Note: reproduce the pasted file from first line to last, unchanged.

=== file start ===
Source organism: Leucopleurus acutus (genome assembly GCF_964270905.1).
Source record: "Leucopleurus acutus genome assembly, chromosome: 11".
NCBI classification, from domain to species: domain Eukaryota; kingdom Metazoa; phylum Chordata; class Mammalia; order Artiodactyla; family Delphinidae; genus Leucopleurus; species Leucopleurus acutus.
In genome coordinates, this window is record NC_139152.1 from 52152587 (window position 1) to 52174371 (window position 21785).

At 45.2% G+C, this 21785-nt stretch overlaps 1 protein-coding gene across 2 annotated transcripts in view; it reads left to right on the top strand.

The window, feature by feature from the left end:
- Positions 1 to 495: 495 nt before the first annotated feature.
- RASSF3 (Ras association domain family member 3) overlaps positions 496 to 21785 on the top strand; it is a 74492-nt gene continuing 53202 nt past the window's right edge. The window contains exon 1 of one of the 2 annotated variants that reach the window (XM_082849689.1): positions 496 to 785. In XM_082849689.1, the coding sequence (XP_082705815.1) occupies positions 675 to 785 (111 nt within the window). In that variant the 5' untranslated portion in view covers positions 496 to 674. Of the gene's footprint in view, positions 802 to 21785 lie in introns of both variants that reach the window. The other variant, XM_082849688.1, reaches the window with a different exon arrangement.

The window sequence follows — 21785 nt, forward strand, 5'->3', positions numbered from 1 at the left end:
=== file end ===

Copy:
Source organism: Leucopleurus acutus (genome assembly GCF_964270905.1).
Source record: "Leucopleurus acutus genome assembly, chromosome: 11".
NCBI classification, from domain to species: domain Eukaryota; kingdom Metazoa; phylum Chordata; class Mammalia; order Artiodactyla; family Delphinidae; genus Leucopleurus; species Leucopleurus acutus.
In genome coordinates, this window is record NC_139152.1 from 52152587 (window position 1) to 52174371 (window position 21785).

At 45.2% G+C, this 21785-nt stretch overlaps 1 protein-coding gene across 2 annotated transcripts in view; it reads left to right on the top strand.

The window, feature by feature from the left end:
- Positions 1 to 495: 495 nt before the first annotated feature.
- RASSF3 (Ras association domain family member 3) overlaps positions 496 to 21785 on the top strand; it is a 74492-nt gene continuing 53202 nt past the window's right edge. The window contains exon 1 of one of the 2 annotated variants that reach the window (XM_082849689.1): positions 496 to 785. In XM_082849689.1, the coding sequence (XP_082705815.1) occupies positions 675 to 785 (111 nt within the window). In that variant the 5' untranslated portion in view covers positions 496 to 674. Of the gene's footprint in view, positions 802 to 21785 lie in introns of both variants that reach the window. The other variant, XM_082849688.1, reaches the window with a different exon arrangement.

The window sequence follows — 21785 nt, forward strand, 5'->3', positions numbered from 1 at the left end: